By Angela McManaman
The University of Wisconsin-Milwaukee has hosted more than 100 graduation ceremonies, but each one is remarkable because of the incredible – and incredibly diverse – experiences, educational accomplishments and career plans that shape the lives of new UWM graduates.
So just one week before Christmas, on Dec. 18, 2016, more than 2,200 walked across the commencement stage to mark the end of their student career and the beginning of an exciting new chapter: life as a college graduate.
“You are prepared for life’s opportunities and challenges and to confidently walk through open doors that you didn’t expect,” UWM Chancellor Mark Mone told the audience. “That is the power of higher education. Options. Possibilities. Lifelong learning and personal growth.”
The opportunity to make an impact on her profession, her students and patients is what inspired nurse midwife and UWM clinical nursing instructor LuVerda Sayles Martin. She was awarded a doctorate in nursing practice on Dec. 18.
“When you have a career that is rewarding and you are able to give back to other people, that is priceless,” Dr. Sayles Martin said.
Life took her down the long road to a PhD. She had two daughters while in college, then studied and persevered through a year of surgery and chemotherapy to treat breast cancer. This 13-year journey is even more meaningful because of the impact she hopes to make: “I did not see a lot of women of color who were in the nursing discipline.”
Fellow 2016 graduate Taylor Layton was born in Paraguay, raised an American citizen, educated at the U.S. Naval Academy and served in the Army. As a history major at UWM, Layton found his professional passion during an archaeology internship in Italy. He’s now moving to Washington, D.C. to work as marketing director of the Restoring Ancient Stabiae Foundation. Stabiae and its more famous neighbor, Pompeii, were buried by the eruption of Mount Vesuvius in 79 A.D. During his first visit there, Layton learned about technological advances in historic preservation that allowed him to 3-D scan delicate ancient artifacts from the site.
“It’s a visual form of documentation (in archaeology), and it kind of changes the game in the sense that once it becomes digitized,” Layton said, “you can send that file all over the world.”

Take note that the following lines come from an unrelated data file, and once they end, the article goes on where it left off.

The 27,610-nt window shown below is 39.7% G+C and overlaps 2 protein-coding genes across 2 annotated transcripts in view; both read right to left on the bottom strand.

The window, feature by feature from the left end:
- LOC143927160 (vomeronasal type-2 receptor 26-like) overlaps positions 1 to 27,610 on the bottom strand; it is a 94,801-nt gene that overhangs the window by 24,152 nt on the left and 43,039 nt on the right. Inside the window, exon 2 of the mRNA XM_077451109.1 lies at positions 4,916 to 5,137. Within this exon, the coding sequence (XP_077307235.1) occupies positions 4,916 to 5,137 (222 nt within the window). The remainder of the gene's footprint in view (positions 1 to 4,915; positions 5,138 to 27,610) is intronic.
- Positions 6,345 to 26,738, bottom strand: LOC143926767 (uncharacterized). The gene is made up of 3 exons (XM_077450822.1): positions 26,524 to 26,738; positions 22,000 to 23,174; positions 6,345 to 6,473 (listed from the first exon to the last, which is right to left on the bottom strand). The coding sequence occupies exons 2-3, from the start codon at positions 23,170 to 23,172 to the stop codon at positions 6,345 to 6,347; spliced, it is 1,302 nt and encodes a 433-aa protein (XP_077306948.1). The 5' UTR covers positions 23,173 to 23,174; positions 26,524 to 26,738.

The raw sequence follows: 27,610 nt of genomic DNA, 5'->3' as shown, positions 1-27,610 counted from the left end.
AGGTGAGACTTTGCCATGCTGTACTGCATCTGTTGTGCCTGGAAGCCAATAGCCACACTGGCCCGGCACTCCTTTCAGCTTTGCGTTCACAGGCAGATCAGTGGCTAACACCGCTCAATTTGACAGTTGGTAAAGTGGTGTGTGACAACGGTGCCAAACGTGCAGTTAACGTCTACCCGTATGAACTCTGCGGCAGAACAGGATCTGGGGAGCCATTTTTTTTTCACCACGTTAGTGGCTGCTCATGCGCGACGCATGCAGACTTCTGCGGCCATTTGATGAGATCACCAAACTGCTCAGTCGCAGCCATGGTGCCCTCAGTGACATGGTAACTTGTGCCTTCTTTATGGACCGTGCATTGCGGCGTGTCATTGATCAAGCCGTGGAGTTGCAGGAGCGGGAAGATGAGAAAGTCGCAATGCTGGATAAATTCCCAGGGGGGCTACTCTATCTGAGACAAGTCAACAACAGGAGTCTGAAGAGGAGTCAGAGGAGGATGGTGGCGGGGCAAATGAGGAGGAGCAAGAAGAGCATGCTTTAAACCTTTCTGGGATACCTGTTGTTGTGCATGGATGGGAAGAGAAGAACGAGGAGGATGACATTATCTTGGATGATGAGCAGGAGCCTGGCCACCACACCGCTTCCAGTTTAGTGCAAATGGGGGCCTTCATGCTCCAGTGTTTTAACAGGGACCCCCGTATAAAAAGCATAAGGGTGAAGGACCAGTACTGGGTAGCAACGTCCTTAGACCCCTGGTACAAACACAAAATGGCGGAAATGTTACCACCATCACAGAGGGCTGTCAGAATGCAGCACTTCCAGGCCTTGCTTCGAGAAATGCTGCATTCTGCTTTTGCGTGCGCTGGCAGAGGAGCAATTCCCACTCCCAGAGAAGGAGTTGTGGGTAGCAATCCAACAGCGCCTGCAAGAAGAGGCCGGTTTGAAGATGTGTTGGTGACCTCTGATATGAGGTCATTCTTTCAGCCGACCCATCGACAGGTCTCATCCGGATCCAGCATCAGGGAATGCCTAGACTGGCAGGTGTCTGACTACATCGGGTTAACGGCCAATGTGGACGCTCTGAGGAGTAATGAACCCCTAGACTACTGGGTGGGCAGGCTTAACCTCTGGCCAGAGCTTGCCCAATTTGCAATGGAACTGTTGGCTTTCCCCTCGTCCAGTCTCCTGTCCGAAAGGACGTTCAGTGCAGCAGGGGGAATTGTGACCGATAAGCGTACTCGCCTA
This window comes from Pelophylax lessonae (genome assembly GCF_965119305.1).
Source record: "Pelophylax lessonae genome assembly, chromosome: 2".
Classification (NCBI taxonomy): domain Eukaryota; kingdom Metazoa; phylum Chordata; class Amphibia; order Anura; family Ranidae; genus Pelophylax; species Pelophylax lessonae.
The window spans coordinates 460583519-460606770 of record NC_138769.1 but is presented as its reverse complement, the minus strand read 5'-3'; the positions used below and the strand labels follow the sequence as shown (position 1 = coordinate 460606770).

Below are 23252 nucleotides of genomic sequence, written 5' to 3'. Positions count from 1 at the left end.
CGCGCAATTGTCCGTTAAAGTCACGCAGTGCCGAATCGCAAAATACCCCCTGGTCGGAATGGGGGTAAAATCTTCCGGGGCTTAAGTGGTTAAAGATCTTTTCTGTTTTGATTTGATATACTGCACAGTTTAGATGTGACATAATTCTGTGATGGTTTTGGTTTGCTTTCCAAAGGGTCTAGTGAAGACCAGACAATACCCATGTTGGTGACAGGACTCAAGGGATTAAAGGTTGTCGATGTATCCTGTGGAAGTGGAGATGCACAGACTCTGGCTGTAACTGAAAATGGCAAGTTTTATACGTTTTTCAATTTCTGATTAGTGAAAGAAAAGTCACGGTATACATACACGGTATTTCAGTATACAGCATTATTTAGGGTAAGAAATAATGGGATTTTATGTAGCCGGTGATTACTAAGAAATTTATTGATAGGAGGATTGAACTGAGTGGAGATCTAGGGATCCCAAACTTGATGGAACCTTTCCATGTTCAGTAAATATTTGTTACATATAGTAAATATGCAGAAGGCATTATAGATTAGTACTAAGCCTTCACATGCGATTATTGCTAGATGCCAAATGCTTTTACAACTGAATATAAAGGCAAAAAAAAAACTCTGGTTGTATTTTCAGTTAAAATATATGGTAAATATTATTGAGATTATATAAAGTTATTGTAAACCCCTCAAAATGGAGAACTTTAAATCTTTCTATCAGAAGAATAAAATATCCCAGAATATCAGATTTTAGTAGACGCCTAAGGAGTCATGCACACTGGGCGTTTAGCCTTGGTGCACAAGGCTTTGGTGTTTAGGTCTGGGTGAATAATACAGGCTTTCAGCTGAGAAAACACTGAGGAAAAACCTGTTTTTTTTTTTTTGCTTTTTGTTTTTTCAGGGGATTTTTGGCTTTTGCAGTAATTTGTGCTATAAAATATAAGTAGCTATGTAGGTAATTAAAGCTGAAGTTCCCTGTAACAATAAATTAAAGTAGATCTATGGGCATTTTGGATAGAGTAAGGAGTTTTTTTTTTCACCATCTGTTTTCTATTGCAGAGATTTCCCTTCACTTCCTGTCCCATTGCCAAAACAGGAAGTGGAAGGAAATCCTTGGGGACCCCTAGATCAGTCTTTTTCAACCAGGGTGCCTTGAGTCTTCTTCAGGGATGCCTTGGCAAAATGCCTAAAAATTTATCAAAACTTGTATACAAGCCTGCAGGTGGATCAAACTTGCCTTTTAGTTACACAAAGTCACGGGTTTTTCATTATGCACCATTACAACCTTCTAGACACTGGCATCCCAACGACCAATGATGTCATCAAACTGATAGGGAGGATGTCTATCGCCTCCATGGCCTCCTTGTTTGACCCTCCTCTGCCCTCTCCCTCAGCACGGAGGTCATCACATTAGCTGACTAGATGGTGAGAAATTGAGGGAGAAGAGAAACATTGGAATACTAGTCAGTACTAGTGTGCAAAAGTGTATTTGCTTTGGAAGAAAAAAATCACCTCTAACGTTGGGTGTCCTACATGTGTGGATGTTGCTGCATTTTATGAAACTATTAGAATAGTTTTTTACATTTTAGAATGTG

Roman antiquity is just one of his passions. Layton also played professional soccer for the Milwaukee Wave, where many of his teammates were UWM alums and where he found camaraderie: “[Soccer] is not really about the touches on the ball, but the guys you get to play with.”
Central America inspired civil engineering graduate Cassandra Bence, who made three trips to Guatemala while serving as a member, and eventually as president, of Engineers Without Borders at UWM.
Planning and fundraising in Milwaukee, followed by construction and collaboration between the UWM student engineers and their host village, led to an amazing moment: Clean water started to flow in a village that once didn’t have any.
Turning the taps and drinking the water was an unforgettable experience for Bence. “To know that all your calculations, all the time you dedicated, staying up until 3 in the morning … brought water to someone’s house who had never seen running, potable water before – it’s one of the coolest experiences,” she said.
“I’m beyond happy with the journey that I’ve taken with UWM and Engineers Without Borders. It’s changed my life. It’s changed my outlook on life.”
It’s also changed life in the village. Residents there can rededicate the time they once spent gathering and transporting water to farming, education and creating products they can sell.
Sayles Martin, Layton and Bence are just three of the many remarkable success stories that began an important new chapter on the UWM graduation stage this winter.
“We hope that you will tell your stories often and with pride,” Mone told the graduates, “telling the world about this momentous day in your life.”